It’s been nearly six months since we’ve checked in with Atlas Brew Works, which feels like a lifetime for DC’s eager drinkers awaiting a grand opening. I recently popped over to the Ivy City brewery to chat with founders Will Durgin and Justin Cox to learn how things are progressing.
The nascent brewery is located in the middle of a fairly nondescript stretch of warehouses directly across from the Mount Olivet Cemetery. In my hunt for the right door, there’s little evidence that I’ve come to the right place. Once inside, however, the space’s purpose is instantly recognizable. Tanks sit in clusters on the concrete floor, with a walk-in refrigerator dominating the right wall. A small desk and two laptops – one bearing the complicated Excel files used to formulate recipes – constitute a temporary office. It’s clear that Justin and Will have been working very, very hard here.
The pair immediately offers to take me on a tour of the future layout. We start with the steam-jacketed mash tun, a tall, slender number that Will is especially excited about. He slides a ladder over so I can peer down into its empty belly. They’d purchased the vessel back when they’d been planning to call a different location home – one with taller ceilings and a smaller footprint. When plans changed, there was some concern about the fit in their shorter, more expansive digs. Thankfully, an open elevator shaft accommodates the mash tun nicely.
The kettle, three 20-BBL and two 40-BBL conical fermenters will reside a few paces away, while a section against the back wall will house a small barrel-aging program. Overhead, glycol lines designed to keep tank temperatures in check will run in neat rows. Justin points out how their excess cooling capacity allows for future expansion. Speaking of cooling, the freezer (pictured right) is already on-site.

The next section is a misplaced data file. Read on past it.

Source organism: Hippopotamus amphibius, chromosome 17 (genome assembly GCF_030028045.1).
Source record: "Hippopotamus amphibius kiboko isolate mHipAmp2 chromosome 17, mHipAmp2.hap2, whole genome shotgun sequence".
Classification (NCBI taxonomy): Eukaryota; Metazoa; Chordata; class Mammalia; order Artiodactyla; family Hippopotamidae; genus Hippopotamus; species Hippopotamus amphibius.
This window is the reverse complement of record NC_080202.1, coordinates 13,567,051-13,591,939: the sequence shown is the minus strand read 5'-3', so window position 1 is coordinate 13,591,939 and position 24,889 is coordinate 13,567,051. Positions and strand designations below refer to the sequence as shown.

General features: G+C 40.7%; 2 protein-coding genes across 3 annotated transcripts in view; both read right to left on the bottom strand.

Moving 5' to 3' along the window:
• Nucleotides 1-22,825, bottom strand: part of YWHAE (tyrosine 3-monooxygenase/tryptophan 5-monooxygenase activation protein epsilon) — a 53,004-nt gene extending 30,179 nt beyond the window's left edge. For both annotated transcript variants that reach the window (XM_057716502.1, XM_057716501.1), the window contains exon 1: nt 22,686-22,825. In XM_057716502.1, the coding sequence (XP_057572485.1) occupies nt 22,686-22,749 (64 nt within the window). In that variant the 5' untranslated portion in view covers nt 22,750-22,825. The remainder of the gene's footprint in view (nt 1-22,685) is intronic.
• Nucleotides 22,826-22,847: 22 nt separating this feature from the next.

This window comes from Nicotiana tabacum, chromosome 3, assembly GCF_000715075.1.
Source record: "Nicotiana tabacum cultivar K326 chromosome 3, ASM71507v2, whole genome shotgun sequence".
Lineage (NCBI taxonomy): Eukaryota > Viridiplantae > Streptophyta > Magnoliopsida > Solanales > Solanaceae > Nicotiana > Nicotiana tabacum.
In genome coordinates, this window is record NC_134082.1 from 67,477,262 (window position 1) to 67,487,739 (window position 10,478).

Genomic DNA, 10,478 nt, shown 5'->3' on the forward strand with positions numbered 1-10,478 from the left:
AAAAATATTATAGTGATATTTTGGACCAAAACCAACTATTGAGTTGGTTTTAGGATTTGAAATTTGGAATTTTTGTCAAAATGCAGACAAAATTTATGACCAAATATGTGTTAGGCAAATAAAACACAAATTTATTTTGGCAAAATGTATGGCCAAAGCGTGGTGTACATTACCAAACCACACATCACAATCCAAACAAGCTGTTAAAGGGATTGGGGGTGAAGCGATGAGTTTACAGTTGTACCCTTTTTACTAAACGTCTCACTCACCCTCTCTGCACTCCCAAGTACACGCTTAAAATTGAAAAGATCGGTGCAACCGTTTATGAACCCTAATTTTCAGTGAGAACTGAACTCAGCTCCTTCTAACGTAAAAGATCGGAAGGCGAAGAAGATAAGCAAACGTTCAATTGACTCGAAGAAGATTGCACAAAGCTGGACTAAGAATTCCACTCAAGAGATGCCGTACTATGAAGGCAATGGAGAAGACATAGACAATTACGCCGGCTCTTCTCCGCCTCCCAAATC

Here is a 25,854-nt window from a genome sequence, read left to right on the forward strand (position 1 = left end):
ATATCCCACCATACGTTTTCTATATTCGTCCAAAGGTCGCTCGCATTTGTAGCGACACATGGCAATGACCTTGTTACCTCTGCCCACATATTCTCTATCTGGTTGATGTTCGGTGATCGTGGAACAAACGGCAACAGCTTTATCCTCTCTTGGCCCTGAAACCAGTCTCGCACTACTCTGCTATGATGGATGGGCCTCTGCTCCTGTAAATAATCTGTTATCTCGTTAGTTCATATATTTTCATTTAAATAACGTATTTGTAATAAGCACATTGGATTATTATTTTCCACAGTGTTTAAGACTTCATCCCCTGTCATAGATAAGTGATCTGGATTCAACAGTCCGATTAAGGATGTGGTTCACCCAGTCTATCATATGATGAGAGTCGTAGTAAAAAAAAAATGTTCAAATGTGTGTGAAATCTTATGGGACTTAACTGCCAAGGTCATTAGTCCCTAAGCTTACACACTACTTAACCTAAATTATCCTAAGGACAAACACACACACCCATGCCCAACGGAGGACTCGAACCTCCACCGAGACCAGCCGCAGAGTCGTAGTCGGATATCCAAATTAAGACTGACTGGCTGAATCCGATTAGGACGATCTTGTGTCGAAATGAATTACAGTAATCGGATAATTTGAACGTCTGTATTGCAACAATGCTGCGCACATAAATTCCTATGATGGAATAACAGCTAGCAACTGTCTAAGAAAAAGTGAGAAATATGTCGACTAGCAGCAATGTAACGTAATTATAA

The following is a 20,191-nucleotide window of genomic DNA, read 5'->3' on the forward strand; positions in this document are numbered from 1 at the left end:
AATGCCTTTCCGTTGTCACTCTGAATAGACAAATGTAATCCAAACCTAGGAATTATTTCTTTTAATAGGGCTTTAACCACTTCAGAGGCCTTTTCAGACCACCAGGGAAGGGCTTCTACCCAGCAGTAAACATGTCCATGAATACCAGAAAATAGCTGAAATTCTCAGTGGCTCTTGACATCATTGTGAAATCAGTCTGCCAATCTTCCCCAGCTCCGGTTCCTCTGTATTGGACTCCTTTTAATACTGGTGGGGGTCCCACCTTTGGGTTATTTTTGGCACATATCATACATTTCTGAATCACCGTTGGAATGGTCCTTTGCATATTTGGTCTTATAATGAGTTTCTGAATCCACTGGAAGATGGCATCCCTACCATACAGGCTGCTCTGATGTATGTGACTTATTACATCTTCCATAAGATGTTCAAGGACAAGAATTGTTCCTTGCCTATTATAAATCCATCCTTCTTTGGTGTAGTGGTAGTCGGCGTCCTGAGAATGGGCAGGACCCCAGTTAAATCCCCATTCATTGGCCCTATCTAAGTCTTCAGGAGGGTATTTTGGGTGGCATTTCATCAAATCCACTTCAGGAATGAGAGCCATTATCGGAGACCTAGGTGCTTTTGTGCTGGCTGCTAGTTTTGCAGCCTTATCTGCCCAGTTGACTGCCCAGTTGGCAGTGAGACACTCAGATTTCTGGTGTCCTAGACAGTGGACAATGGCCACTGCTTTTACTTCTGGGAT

There’s not much in the way of inputs on hand just yet. The pair have secured some of the rarer hops used in their recipes, but they remain secret for the moment. I can say that Will’s a fan of the ‘overlooked’ Chinook. The guys stress that their clandestineness about ingredients and processes is temporary. They’re big on transparency – once their product hits the streets, they plan to release brew and cellar logs on their site. Not only will homebrewers get to try their hand at cloning Rowdy or any other Atlas beer, the average beer drinker will be better informed about how the tasty beverage they’re enjoying came to be.
But that will come later. First, they’ve got to wrap up the licensing. They’ve gotten the go-ahead from ABRA and the TTB, with only DCRA yet unspoken for. And then there’s the buildout, including drain installation and construction of the office and tasting room. Given the status of these and many other tasks, they hope to be pouring tasters and filling growlers (from custom handles designed by Silver Spring’s Bates Creative) in about 6 months.
For now, we repair to H Street to have a beer brewed by someone else. While I gather up my camera and Will locks doors, Justin gives his email one more look. “DCRA wrote back. Won’t be too long now.”